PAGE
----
We have already seen that in different parts of London, especially in the areas north of the Thames, there were several sources of thermal water that were once considered good for health and often with almost magical powers, able to heal almost all imaginable diseases.
For example, we talked about the Kilburn Baths. The thermal phenomenon was particularly fashionable in the 1700s when a well or a spring also became an important meeting point.
Near the church of St. Pancras, which is now nearly fully covered by St. Pancras station, there was once a spa that, during the latter half of the 1700s, was rumoured to be able to heal leprosy, scurvy, and any and all disorders that affected the skin. After paying the hefty entrance charge, visitors were granted the opportunity to relax in the expansive garden, sip tea, and take part in a variety of dances as well as eat their meals outside during the warm summer months.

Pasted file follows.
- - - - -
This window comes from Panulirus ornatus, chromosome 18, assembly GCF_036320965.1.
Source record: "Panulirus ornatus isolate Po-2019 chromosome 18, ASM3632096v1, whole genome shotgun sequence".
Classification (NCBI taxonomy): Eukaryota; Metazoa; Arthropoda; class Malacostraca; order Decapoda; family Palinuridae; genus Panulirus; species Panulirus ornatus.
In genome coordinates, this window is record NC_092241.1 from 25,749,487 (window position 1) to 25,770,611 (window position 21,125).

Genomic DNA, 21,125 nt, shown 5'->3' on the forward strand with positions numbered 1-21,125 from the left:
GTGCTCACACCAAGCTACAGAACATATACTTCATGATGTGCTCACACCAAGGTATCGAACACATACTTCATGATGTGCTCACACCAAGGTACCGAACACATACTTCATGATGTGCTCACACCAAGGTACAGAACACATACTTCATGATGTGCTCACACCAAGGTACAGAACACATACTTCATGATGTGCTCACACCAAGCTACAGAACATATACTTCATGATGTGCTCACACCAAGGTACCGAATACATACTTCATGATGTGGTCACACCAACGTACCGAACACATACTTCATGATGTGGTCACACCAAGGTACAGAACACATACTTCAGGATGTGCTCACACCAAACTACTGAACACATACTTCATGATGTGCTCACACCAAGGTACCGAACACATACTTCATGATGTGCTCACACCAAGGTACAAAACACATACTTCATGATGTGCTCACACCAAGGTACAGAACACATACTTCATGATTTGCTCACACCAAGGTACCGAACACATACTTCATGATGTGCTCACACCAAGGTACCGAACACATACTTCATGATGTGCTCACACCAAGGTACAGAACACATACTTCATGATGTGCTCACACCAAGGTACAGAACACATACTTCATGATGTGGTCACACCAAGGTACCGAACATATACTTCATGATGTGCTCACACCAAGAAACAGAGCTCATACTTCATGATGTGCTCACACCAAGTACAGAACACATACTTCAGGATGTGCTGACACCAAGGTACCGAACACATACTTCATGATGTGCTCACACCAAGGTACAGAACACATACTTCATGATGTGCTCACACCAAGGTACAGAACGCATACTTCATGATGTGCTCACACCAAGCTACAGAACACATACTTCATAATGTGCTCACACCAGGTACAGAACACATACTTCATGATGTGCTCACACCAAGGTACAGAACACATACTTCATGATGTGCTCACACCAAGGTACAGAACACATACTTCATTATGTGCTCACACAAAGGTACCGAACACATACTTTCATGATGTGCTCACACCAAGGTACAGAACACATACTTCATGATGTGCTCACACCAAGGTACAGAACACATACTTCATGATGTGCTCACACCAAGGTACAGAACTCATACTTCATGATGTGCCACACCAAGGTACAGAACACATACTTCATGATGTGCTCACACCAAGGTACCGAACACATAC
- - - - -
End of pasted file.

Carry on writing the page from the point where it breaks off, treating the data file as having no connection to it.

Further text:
As was the case with earlier endeavours of a similar nature, the success of the Baths of St. Pancras only lasted for a brief period of time until they were forced to close their doors. But for a period of time, these establishments served as vital hubs for London society’s socialising and entertainment needs.